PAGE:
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Vikings Camp Three-cap Day 3: Joseph, Floyd Tackling 'Small Ball'

MANKATO, Minn. — The full-scruff beards of Sharrif Floyd and Linval Joseph appear to be growing in unison.

Will the same be said about their games?

The Vikings starting defensive tackles are in their second year as teammates and in the defensive system of Head Coach Mike Zimmer and Defensive Coordinator George Edwards.

Zimmer said Tuesday — the first day of camp in full pads — it is too early to see how Floyd and Joseph will function in tandem, but he does like what he's seeing from each.

"Sharrif looks quicker to me," Zimmer said. "He looks more confident in everything that he's doing, and I think Linval does, too. We'll see more as we get going in pads."

Floyd and Joseph have individual roles and responsibilities to make the scheme work, with Floyd generally being tasked with interior rush duties and Joseph often soaking up a double team. Zimmer mentioned at the start of camp that the team would focus on stuffing interior runs and had a drill on that in the afternoon session.

The pair bonded quickly last season, with Floyd visiting Joseph's native U.S. Virgin Islands. Now, they're trying to enhance their connection and impact even more to help the Vikings stuff opponents' runs.

"Playing next to Sharrif is good because that's my guy and you have to play off each other, just like all the other D-lineman," Joseph said. "From last year to this year, we bonded a lot more and know exactly what we have to do to get the job done."

Joseph said that amounts to "everybody doing their job, staying in their gap and being firmer inside."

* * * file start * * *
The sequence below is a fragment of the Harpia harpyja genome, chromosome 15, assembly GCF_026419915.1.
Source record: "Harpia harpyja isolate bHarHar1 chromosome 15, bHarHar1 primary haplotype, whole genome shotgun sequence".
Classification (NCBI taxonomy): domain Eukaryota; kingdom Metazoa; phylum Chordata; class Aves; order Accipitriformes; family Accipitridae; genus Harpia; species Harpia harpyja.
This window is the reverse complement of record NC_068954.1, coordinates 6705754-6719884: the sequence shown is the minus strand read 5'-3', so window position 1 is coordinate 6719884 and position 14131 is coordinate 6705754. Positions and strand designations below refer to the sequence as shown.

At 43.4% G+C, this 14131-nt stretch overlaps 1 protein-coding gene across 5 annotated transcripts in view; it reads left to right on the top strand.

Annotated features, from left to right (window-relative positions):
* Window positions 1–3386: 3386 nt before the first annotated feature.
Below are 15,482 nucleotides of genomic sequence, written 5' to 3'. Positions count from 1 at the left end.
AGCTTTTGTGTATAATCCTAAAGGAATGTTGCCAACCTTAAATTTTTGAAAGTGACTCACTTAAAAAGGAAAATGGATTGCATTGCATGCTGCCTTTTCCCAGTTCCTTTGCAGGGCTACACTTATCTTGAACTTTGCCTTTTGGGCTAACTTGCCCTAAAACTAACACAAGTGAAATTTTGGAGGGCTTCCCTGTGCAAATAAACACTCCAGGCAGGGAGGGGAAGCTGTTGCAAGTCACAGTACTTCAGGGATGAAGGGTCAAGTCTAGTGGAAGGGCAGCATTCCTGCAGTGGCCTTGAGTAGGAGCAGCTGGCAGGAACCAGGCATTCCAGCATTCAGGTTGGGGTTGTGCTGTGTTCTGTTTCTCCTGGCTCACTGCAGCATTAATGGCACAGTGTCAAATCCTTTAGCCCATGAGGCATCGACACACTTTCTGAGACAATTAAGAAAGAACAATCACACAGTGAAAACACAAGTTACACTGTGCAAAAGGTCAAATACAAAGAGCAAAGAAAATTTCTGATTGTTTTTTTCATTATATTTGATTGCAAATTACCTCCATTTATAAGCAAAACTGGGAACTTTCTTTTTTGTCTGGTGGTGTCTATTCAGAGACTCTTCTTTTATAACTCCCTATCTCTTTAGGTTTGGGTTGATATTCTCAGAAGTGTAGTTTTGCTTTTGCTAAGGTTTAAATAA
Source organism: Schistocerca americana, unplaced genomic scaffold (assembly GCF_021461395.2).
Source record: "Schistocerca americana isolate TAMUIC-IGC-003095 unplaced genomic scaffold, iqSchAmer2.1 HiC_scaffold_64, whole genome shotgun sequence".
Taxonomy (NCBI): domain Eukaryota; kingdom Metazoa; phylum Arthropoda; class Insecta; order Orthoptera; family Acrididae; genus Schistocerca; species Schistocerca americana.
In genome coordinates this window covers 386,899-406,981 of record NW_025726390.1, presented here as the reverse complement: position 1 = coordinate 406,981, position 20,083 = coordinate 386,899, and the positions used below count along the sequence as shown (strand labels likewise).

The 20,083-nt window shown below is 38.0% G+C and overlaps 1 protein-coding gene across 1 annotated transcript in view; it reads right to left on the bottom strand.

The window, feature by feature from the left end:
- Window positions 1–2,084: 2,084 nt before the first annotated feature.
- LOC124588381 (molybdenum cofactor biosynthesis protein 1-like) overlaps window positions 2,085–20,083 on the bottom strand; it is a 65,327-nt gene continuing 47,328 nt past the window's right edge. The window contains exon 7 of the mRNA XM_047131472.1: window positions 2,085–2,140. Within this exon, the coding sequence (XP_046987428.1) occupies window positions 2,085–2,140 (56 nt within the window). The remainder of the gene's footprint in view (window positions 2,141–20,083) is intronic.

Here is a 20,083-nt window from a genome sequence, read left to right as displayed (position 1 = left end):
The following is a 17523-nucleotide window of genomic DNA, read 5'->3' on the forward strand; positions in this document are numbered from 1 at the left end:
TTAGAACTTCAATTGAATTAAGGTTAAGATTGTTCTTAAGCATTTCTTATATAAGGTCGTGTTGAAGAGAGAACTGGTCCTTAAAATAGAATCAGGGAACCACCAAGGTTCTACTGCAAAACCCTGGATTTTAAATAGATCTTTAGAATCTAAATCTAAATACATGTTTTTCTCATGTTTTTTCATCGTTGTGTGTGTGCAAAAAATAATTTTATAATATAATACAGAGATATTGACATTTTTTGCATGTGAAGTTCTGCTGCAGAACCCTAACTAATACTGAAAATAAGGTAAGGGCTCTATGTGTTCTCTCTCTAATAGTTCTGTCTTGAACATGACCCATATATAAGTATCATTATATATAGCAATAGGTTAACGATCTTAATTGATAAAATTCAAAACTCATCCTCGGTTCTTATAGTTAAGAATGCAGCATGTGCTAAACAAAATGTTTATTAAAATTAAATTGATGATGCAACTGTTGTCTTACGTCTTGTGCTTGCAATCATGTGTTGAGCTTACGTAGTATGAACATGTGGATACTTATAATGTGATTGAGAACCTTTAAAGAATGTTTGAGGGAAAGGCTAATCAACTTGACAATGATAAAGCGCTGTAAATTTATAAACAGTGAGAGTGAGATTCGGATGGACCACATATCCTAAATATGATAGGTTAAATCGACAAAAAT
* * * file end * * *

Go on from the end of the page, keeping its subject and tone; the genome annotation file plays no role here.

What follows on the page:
"Since we came back for OTAs, that's been the emphasis," Joseph said. "We call it small ball. Everybody has to do their job. Your play is going to come to you when it's time to make your play."

Floyd said additional focus on defending the run is "going to help us with technique and help the linebackers see where the D-line is fitting up. It's not often you get a nine-man fit, but that's what we're trying to work on: perfection in the play."

Floyd said putting on pads enables linemen to finish the play.

"We can pick up on some things you can't do without shoulder pads," Floyd said. "Now it's about competing up front and working on that toughness."

It's sometimes hard to see the work that Floyd and Joseph do along the interior of the line, but Brandon Fusco had a good view at left guard in his first padded practice in more than 10 months. Fusco admitted he was anxious and even encountered a few butterflies but said he feels great and the day was worth waiting for.

"Sharrif, from what I remember, he was a good player, but he looks a lot better, a lot quicker off the ball, very explosive," Fusco said. "I think he's a lot stronger than from what I remember. It's going to be a good competition throughout camp. It's going to make me better, and I feel like I can make him better."

4 QUICK PRACTICE OBSERVATIONS:

Everson Griffen and Gerald Hodges flashed aggressively multiple times. Griffen, obviously can't sack Vikings quarterbacks that are in red, no-contact jerseys, but he did put heat on them. Hodges was frequently around the football, and punctuated one with a bowling celebration.

Mike Wallace showcased his varied skill set in two one-on-one drills. In the first he gained a step on Terence Newman for a deep connection. In the second, he stutter-stepped and cleanly shook Shaun Prater on a shorter route to the outside.

Harrison Smith is still a ball hawk. Smith made a sliding interception, alertly jumped up and began returning it. Smith is entering his fourth pro season with 10 career interceptions and 241 return yards, including 150 yards (second in NFL) on five interceptions (third in NFL) last season. 

Blair Walsh drilled the ball on seven field goal kicks after starting the drill with a new-in-2015 33-yard point after touchdown kick. Walsh was 7-for-7, leaving little doubt on field goals from 38, 40, 43, 45, 48, 50 and 52. Stefon Diggs, Jarius Wright and Adam Thielen returned punts

CYBERSPACE'S FRONTIER:

The Vikings are implementing virtual reality technology by capturing footage at practice that STRIVR can use to show players a 360 degree view of plays.

Thanks to linebacker Michael Mauti, we are privy to a great reaction from 10-year veteran Chad Greenway to the technology. Greenway's seen a lot on a football field, but never had this view of the field in a dorm room.

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